California Department of Fish and Wildlife

Gambelís Water Cress (Nasturtium gambelii)

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Nasturtium gambelii, photo © California Native Plant Society 1984

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Nasturtium gambelii CDFW illustration by Mary Ann Showers, click for full-sized image

Gambel’s water cress is a California threatened plant species, which means that killing or possessing this plant is prohibited by the California Endangered Species Act (CESA). This species is also listed as endangered under the federal Endangered Species Act. Gambel’s water cress is a perennial herb in the mustard family (Brassicaceae) that can grow to six feet tall. It produces dense heads of white flowers that generally bloom from April to July, but may bloom through August and into October. Historically, Gambel’s water cress occurred in interior wetland areas of San Diego, San Bernardino, and Los Angeles counties as well as coastal wetland areas of San Luis Obispo and Santa Barbara counties. It has also been collected from the Valley of Mexico, but this population is presumed to be extirpated. At the time of state listing in 1990, this species was only known from three populations, all located in San Luis Obispo County. Since the time of listing an additional population was discovered at Vandenberg Air Force Base in Santa Barbara County. Gambel’s water cress hybridizes with common water cress (Nasturtium officinale), and the U.S. Fish and Wildlife Service 5-Year Review (2011) for this species indicates that recent surveys have not identified any pure Gambel’s water cress plants at the three San Luis Obispo County populations. All plants observed are either introgressed with common water cress, meaning they contain genetic material from this species, or only common water cress exists at the site. The population at Vandenberg Air Force Base is the only remaining wild population supporting pure Gambel’s water cress, although there is a possibility that hybrid individuals may also occur at this population. This species was introduced to a site on the Guadalupe-Nipomo Dunes National Wildlife Refuge in San Luis Obispo County in October 2008, but at the time of the 5-year review, the U.S. Fish and Wildlife Service did not consider the plants at this location to be fully established and did not consider this a viable population.

At the time of state listing, the primary threat to Gambel’s water cress was the loss of suitable wetland habitat. Habitat loss persists as a threat, and other threats include alteration of the hydrological regime, degradation of habitat due to development and urbanization, and hybridization with the widespread and invasive common water cress. In addition, excessive amounts of nitrogen and other nutrients in the water can lead to conversion of habitat caused by excessive growth of species such as cattails, bulrush, and willows, thus causing a decline in the quantity and quality of habitat for Gambel’s water cress. Since only one known wild population of Gambel’s water cress exists, this species is also highly vulnerable to extinction from random natural events.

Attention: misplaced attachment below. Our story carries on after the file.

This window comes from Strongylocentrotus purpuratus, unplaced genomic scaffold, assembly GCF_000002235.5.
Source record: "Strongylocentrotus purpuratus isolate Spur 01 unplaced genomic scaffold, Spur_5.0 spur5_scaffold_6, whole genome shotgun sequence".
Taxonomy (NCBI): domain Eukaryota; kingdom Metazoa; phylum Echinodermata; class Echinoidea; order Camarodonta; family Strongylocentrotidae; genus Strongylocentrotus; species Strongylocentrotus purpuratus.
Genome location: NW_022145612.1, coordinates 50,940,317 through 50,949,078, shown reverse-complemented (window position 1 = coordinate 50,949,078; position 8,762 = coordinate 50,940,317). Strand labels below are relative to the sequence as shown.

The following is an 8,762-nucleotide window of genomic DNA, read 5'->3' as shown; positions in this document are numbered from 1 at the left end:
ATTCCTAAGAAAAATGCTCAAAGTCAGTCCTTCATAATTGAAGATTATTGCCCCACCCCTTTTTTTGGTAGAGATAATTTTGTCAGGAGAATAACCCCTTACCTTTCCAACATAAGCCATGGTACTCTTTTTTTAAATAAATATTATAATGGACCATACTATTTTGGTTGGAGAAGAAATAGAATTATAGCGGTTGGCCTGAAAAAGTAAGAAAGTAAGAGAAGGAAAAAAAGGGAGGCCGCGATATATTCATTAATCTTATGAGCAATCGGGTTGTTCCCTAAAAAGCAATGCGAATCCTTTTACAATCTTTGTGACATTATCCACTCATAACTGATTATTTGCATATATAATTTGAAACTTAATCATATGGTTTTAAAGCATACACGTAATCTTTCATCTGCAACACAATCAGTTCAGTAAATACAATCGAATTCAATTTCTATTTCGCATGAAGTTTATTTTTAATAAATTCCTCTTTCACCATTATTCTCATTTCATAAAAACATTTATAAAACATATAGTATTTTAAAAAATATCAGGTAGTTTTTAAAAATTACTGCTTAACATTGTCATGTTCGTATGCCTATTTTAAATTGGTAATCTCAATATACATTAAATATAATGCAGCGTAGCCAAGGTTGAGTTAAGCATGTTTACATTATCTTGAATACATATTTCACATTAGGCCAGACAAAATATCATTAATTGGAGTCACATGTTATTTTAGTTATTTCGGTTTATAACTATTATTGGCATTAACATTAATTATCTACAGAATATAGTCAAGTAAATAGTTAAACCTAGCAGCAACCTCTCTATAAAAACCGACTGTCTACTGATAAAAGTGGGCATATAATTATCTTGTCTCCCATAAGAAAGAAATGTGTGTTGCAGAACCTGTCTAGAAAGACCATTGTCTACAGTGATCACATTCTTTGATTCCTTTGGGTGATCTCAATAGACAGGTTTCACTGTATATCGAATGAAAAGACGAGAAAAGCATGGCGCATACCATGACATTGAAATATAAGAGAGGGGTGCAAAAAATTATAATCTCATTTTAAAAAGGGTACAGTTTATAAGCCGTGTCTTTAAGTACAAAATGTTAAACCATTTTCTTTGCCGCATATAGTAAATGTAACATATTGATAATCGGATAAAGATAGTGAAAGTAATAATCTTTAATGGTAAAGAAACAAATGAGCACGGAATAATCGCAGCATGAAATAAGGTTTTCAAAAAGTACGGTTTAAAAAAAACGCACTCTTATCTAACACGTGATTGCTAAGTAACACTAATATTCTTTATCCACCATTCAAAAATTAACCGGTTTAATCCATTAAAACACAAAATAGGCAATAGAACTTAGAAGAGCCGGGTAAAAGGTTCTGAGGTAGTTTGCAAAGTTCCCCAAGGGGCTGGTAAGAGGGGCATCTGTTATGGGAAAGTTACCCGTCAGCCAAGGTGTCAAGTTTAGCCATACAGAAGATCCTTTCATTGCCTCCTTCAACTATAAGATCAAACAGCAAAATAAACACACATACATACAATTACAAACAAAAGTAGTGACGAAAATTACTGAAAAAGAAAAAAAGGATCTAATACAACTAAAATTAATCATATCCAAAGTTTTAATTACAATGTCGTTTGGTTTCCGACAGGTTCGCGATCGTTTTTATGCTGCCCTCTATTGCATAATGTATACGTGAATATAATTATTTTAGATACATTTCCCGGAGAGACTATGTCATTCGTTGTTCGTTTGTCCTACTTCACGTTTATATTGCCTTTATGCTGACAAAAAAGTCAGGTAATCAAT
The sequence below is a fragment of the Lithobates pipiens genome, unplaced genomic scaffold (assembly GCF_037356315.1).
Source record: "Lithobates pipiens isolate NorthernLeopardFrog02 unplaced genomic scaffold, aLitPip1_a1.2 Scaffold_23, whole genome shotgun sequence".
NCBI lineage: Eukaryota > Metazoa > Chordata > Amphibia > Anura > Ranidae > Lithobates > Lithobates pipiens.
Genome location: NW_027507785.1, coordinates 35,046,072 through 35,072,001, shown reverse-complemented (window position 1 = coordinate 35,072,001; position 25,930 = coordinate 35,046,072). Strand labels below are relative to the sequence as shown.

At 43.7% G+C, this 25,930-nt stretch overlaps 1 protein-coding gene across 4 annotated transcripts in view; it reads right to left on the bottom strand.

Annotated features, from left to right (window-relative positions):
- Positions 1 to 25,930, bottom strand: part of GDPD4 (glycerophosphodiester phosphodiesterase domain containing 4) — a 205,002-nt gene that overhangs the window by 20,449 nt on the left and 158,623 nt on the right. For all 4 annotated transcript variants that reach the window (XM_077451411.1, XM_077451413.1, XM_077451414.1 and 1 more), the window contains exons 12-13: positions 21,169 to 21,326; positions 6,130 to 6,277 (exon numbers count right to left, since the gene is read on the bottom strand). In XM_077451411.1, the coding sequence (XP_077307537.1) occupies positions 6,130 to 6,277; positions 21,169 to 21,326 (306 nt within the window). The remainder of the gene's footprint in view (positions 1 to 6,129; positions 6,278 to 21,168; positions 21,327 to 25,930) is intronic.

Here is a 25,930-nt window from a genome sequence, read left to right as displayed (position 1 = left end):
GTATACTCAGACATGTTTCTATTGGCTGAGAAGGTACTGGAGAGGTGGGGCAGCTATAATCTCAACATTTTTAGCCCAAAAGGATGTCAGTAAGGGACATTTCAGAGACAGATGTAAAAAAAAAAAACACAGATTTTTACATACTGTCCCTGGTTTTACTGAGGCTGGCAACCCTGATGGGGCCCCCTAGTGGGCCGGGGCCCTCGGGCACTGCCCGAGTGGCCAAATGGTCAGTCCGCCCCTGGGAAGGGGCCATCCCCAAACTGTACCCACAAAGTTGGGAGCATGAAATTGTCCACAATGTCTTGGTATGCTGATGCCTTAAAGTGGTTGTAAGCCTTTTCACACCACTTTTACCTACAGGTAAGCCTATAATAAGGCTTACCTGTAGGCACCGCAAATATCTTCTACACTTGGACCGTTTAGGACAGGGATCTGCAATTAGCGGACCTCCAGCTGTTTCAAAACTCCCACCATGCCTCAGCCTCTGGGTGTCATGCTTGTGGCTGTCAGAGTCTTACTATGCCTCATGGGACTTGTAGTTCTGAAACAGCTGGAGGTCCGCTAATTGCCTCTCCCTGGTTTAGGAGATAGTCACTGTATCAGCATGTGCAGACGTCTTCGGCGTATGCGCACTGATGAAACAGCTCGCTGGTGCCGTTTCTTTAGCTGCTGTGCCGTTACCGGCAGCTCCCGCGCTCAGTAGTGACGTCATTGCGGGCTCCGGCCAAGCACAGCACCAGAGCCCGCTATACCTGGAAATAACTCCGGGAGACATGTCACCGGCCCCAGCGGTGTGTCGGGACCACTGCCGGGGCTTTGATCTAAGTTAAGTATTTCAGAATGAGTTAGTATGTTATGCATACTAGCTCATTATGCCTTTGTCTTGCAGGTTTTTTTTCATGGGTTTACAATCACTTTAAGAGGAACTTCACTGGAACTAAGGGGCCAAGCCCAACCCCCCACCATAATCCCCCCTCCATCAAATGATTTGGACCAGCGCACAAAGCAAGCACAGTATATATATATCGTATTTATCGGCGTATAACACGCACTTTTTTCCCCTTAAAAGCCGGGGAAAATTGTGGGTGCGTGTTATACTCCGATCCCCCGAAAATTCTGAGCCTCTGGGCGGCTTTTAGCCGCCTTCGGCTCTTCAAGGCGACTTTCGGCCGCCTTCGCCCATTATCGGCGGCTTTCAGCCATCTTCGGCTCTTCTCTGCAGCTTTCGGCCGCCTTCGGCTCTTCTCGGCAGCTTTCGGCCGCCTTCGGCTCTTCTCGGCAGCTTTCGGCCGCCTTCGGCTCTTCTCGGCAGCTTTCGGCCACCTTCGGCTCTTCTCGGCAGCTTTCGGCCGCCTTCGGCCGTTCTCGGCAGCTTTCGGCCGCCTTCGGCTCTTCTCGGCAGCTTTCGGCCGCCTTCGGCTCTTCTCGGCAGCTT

The population of Gambel’s water cress at Vandenberg Air Force Base should be managed in cooperation with the U.S. Air Force in the immediate future to alleviate threats and to prevent the loss of the last known remaining wild population. Although CDFW participated in a study of Arenaria paludicola (marsh sandwort) and Gambel’s watercress in Black Lake Canyon and the Oso Flaco Lake Region that involved field observations, greenhouse cultivation, molecular genetic variation, and trial reintroductions through participation in the Cooperative Endangered Species Conservation Fund, additional efforts should be undertaken to establish new populations within the species’ historical range. Nutrient levels in the watersheds that supported Gambel’s water cress in the recent past should be researched to determine the potential causes for loss of this species at these sites, and water quality threats should be alleviated in these areas in coordination with local landowners and stakeholders. In addition, genetic analyses should be continued to determine the variation within and between populations, and also to identify the magnitude of the threat of gene swamping from common water cress. Results from these analyses should be used to help determine an appropriate recovery and reintroduction strategy.

CDFW may issue permits for Gambel’s water cress pursuant to CESA, and you can learn more about the California laws protecting Gambel’s water cress and other California native plants. The remaining wild population of Gambel’s water cress occurs in CDFW’s South Coast Region. More information is also available from the U.S. Fish and Wildlife Service Species Profile for Gambel’s Water Cress.

Updated 01/14/2014 

For more information on any of the topics above, please contact nativeplants@wildlife.ca.gov.

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